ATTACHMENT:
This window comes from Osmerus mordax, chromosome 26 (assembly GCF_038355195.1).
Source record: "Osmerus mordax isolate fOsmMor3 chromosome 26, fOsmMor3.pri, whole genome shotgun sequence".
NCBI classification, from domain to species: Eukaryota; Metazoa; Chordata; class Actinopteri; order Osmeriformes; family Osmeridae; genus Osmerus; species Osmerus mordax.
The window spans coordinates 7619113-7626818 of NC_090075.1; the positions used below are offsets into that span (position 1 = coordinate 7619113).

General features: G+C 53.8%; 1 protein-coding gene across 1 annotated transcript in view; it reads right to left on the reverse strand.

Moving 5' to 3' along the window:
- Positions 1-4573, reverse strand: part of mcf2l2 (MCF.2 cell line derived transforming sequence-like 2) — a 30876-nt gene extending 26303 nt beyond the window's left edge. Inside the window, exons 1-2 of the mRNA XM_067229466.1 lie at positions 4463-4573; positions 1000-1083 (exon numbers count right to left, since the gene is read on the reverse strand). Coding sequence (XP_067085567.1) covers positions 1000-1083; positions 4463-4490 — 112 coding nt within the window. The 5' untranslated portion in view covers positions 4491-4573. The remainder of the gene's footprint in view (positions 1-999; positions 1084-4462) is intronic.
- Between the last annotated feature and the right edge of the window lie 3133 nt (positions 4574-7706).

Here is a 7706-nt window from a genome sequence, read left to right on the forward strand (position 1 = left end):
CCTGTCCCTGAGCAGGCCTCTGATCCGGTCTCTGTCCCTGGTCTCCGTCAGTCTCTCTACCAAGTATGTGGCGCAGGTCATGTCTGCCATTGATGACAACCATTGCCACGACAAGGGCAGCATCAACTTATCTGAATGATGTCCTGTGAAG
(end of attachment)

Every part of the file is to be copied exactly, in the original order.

This window comes from Osmerus mordax, chromosome 26 (assembly GCF_038355195.1).
Source record: "Osmerus mordax isolate fOsmMor3 chromosome 26, fOsmMor3.pri, whole genome shotgun sequence".
NCBI classification, from domain to species: Eukaryota; Metazoa; Chordata; class Actinopteri; order Osmeriformes; family Osmeridae; genus Osmerus; species Osmerus mordax.
The window spans coordinates 7619113-7626818 of NC_090075.1; the positions used below are offsets into that span (position 1 = coordinate 7619113).

General features: G+C 53.8%; 1 protein-coding gene across 1 annotated transcript in view; it reads right to left on the reverse strand.

Moving 5' to 3' along the window:
- Positions 1-4573, reverse strand: part of mcf2l2 (MCF.2 cell line derived transforming sequence-like 2) — a 30876-nt gene extending 26303 nt beyond the window's left edge. Inside the window, exons 1-2 of the mRNA XM_067229466.1 lie at positions 4463-4573; positions 1000-1083 (exon numbers count right to left, since the gene is read on the reverse strand). Coding sequence (XP_067085567.1) covers positions 1000-1083; positions 4463-4490 — 112 coding nt within the window. The 5' untranslated portion in view covers positions 4491-4573. The remainder of the gene's footprint in view (positions 1-999; positions 1084-4462) is intronic.
- Between the last annotated feature and the right edge of the window lie 3133 nt (positions 4574-7706).

Here is a 7706-nt window from a genome sequence, read left to right on the forward strand (position 1 = left end):
CCTGTCCCTGAGCAGGCCTCTGATCCGGTCTCTGTCCCTGGTCTCCGTCAGTCTCTCTACCAAGTATGTGGCGCAGGTCATGTCTGCCATTGATGACAACCATTGCCACGACAAGGGCAGCATCAACTTATCTGAATGATGTCCTGTGAAG